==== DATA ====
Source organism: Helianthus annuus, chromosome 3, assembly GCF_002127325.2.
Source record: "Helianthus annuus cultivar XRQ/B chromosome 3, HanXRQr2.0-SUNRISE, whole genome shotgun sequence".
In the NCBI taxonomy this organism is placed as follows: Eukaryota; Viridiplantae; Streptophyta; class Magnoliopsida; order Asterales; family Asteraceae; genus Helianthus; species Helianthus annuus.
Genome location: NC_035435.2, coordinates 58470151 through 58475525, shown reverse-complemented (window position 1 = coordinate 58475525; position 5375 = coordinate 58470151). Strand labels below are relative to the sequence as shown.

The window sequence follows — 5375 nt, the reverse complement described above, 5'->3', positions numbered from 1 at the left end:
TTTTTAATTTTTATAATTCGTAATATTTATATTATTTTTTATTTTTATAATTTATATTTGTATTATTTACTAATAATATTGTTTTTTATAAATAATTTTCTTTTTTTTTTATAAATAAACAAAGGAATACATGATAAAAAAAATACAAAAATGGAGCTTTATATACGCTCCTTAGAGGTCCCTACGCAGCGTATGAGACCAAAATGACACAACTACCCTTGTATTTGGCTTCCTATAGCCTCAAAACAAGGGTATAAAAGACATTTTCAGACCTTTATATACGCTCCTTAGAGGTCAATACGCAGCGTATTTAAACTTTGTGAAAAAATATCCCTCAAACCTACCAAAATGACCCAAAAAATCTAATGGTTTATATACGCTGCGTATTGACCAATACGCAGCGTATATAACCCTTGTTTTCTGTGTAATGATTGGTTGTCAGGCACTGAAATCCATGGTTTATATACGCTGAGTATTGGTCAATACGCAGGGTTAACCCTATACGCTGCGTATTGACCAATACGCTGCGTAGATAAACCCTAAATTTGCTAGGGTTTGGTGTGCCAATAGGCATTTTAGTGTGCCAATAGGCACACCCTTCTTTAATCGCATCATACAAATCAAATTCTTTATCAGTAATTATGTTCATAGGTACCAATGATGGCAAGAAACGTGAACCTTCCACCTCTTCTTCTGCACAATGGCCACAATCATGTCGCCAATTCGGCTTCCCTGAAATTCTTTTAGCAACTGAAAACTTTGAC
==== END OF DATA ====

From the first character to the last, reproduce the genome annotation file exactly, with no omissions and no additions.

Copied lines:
Source organism: Helianthus annuus, chromosome 3, assembly GCF_002127325.2.
Source record: "Helianthus annuus cultivar XRQ/B chromosome 3, HanXRQr2.0-SUNRISE, whole genome shotgun sequence".
In the NCBI taxonomy this organism is placed as follows: Eukaryota; Viridiplantae; Streptophyta; class Magnoliopsida; order Asterales; family Asteraceae; genus Helianthus; species Helianthus annuus.
Genome location: NC_035435.2, coordinates 58470151 through 58475525, shown reverse-complemented (window position 1 = coordinate 58475525; position 5375 = coordinate 58470151). Strand labels below are relative to the sequence as shown.

The window sequence follows — 5375 nt, the reverse complement described above, 5'->3', positions numbered from 1 at the left end:
TTTTTAATTTTTATAATTCGTAATATTTATATTATTTTTTATTTTTATAATTTATATTTGTATTATTTACTAATAATATTGTTTTTTATAAATAATTTTCTTTTTTTTTTATAAATAAACAAAGGAATACATGATAAAAAAAATACAAAAATGGAGCTTTATATACGCTCCTTAGAGGTCCCTACGCAGCGTATGAGACCAAAATGACACAACTACCCTTGTATTTGGCTTCCTATAGCCTCAAAACAAGGGTATAAAAGACATTTTCAGACCTTTATATACGCTCCTTAGAGGTCAATACGCAGCGTATTTAAACTTTGTGAAAAAATATCCCTCAAACCTACCAAAATGACCCAAAAAATCTAATGGTTTATATACGCTGCGTATTGACCAATACGCAGCGTATATAACCCTTGTTTTCTGTGTAATGATTGGTTGTCAGGCACTGAAATCCATGGTTTATATACGCTGAGTATTGGTCAATACGCAGGGTTAACCCTATACGCTGCGTATTGACCAATACGCTGCGTAGATAAACCCTAAATTTGCTAGGGTTTGGTGTGCCAATAGGCATTTTAGTGTGCCAATAGGCACACCCTTCTTTAATCGCATCATACAAATCAAATTCTTTATCAGTAATTATGTTCATAGGTACCAATGATGGCAAGAAACGTGAACCTTCCACCTCTTCTTCTGCACAATGGCCACAATCATGTCGCCAATTCGGCTTCCCTGAAATTCTTTTAGCAACTGAAAACTTTGAC